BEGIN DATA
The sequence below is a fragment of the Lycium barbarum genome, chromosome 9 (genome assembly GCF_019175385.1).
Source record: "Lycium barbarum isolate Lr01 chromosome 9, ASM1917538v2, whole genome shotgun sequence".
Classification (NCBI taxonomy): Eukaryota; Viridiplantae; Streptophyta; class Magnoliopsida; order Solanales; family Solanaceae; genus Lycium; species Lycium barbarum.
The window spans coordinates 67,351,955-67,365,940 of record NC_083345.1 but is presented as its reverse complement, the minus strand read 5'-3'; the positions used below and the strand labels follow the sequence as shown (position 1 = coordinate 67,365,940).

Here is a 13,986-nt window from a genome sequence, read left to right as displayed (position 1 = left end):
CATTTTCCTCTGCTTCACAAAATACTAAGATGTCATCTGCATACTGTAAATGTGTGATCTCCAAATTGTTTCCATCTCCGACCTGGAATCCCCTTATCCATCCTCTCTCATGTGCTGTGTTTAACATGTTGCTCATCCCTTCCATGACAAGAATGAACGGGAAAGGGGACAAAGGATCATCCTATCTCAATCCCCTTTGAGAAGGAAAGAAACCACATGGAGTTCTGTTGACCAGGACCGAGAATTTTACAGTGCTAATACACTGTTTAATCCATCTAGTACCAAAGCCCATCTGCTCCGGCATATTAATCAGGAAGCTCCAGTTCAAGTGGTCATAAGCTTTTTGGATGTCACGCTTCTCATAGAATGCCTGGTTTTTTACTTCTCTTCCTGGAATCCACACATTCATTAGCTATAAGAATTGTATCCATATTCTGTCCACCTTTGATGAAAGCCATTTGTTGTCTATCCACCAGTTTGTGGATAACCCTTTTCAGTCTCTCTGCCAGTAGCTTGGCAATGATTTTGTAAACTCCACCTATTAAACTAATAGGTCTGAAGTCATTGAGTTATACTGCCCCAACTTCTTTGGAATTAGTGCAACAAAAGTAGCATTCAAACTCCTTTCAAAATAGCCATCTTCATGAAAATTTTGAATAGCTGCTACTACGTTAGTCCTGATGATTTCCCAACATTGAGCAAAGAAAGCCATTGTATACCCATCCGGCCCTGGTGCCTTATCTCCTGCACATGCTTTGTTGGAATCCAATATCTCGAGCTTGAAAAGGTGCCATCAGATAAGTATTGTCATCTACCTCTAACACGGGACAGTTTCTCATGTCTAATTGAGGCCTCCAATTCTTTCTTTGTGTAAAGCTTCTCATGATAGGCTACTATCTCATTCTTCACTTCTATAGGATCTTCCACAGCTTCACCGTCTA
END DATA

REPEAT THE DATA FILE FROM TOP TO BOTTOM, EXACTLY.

The sequence below is a fragment of the Lycium barbarum genome, chromosome 9 (genome assembly GCF_019175385.1).
Source record: "Lycium barbarum isolate Lr01 chromosome 9, ASM1917538v2, whole genome shotgun sequence".
Classification (NCBI taxonomy): Eukaryota; Viridiplantae; Streptophyta; class Magnoliopsida; order Solanales; family Solanaceae; genus Lycium; species Lycium barbarum.
The window spans coordinates 67,351,955-67,365,940 of record NC_083345.1 but is presented as its reverse complement, the minus strand read 5'-3'; the positions used below and the strand labels follow the sequence as shown (position 1 = coordinate 67,365,940).

Here is a 13,986-nt window from a genome sequence, read left to right as displayed (position 1 = left end):
CATTTTCCTCTGCTTCACAAAATACTAAGATGTCATCTGCATACTGTAAATGTGTGATCTCCAAATTGTTTCCATCTCCGACCTGGAATCCCCTTATCCATCCTCTCTCATGTGCTGTGTTTAACATGTTGCTCATCCCTTCCATGACAAGAATGAACGGGAAAGGGGACAAAGGATCATCCTATCTCAATCCCCTTTGAGAAGGAAAGAAACCACATGGAGTTCTGTTGACCAGGACCGAGAATTTTACAGTGCTAATACACTGTTTAATCCATCTAGTACCAAAGCCCATCTGCTCCGGCATATTAATCAGGAAGCTCCAGTTCAAGTGGTCATAAGCTTTTTGGATGTCACGCTTCTCATAGAATGCCTGGTTTTTTACTTCTCTTCCTGGAATCCACACATTCATTAGCTATAAGAATTGTATCCATATTCTGTCCACCTTTGATGAAAGCCATTTGTTGTCTATCCACCAGTTTGTGGATAACCCTTTTCAGTCTCTCTGCCAGTAGCTTGGCAATGATTTTGTAAACTCCACCTATTAAACTAATAGGTCTGAAGTCATTGAGTTATACTGCCCCAACTTCTTTGGAATTAGTGCAACAAAAGTAGCATTCAAACTCCTTTCAAAATAGCCATCTTCATGAAAATTTTGAATAGCTGCTACTACGTTAGTCCTGATGATTTCCCAACATTGAGCAAAGAAAGCCATTGTATACCCATCCGGCCCTGGTGCCTTATCTCCTGCACATGCTTTGTTGGAATCCAATATCTCGAGCTTGAAAAGGTGCCATCAGATAAGTATTGTCATCTACCTCTAACACGGGACAGTTTCTCATGTCTAATTGAGGCCTCCAATTCTTTCTTTGTGTAAAGCTTCTCATGATAGGCTACTATCTCATTCTTCACTTCTATAGGATCTTCCACAGCTTCACCGTCTA